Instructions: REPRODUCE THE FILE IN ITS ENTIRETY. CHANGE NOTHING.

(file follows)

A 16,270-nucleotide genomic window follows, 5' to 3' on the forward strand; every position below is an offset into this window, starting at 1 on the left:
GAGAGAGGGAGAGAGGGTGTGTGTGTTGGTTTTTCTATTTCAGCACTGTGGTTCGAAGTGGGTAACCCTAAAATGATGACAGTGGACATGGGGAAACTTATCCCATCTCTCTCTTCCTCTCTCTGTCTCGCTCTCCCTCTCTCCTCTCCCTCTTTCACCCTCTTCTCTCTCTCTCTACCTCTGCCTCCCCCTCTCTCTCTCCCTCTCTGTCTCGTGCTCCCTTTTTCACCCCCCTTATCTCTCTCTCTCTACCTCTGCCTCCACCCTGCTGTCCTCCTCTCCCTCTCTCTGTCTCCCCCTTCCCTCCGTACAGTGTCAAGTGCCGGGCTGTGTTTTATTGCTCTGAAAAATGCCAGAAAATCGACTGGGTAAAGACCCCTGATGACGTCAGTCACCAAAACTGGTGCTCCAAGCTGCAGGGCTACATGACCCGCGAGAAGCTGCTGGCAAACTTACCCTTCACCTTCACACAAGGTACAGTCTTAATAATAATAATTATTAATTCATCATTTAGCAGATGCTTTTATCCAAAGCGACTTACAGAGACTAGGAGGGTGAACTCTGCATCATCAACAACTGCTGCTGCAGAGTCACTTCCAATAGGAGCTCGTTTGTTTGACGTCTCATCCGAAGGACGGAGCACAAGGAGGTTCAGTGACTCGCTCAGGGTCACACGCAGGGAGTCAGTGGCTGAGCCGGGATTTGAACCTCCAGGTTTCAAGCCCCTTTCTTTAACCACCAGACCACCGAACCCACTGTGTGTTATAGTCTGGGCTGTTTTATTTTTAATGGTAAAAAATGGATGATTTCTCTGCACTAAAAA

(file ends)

A 16,270-nucleotide genomic window follows, 5' to 3' on the forward strand; every position below is an offset into this window, starting at 1 on the left:
GAGAGAGGGAGAGAGGGTGTGTGTGTTGGTTTTTCTATTTCAGCACTGTGGTTCGAAGTGGGTAACCCTAAAATGATGACAGTGGACATGGGGAAACTTATCCCATCTCTCTCTTCCTCTCTCTGTCTCGCTCTCCCTCTCTCCTCTCCCTCTTTCACCCTCTTCTCTCTCTCTCTACCTCTGCCTCCCCCTCTCTCTCTCCCTCTCTGTCTCGTGCTCCCTTTTTCACCCCCCTTATCTCTCTCTCTCTACCTCTGCCTCCACCCTGCTGTCCTCCTCTCCCTCTCTCTGTCTCCCCCTTCCCTCCGTACAGTGTCAAGTGCCGGGCTGTGTTTTATTGCTCTGAAAAATGCCAGAAAATCGACTGGGTAAAGACCCCTGATGACGTCAGTCACCAAAACTGGTGCTCCAAGCTGCAGGGCTACATGACCCGCGAGAAGCTGCTGGCAAACTTACCCTTCACCTTCACACAAGGTACAGTCTTAATAATAATAATTATTAATTCATCATTTAGCAGATGCTTTTATCCAAAGCGACTTACAGAGACTAGGAGGGTGAACTCTGCATCATCAACAACTGCTGCTGCAGAGTCACTTCCAATAGGAGCTCGTTTGTTTGACGTCTCATCCGAAGGACGGAGCACAAGGAGGTTCAGTGACTCGCTCAGGGTCACACGCAGGGAGTCAGTGGCTGAGCCGGGATTTGAACCTCCAGGTTTCAAGCCCCTTTCTTTAACCACCAGACCACCGAACCCACTGTGTGTTATAGTCTGGGCTGTTTTATTTTTAATGGTAAAAAATGGATGATTTCTCTGCACTAAAAA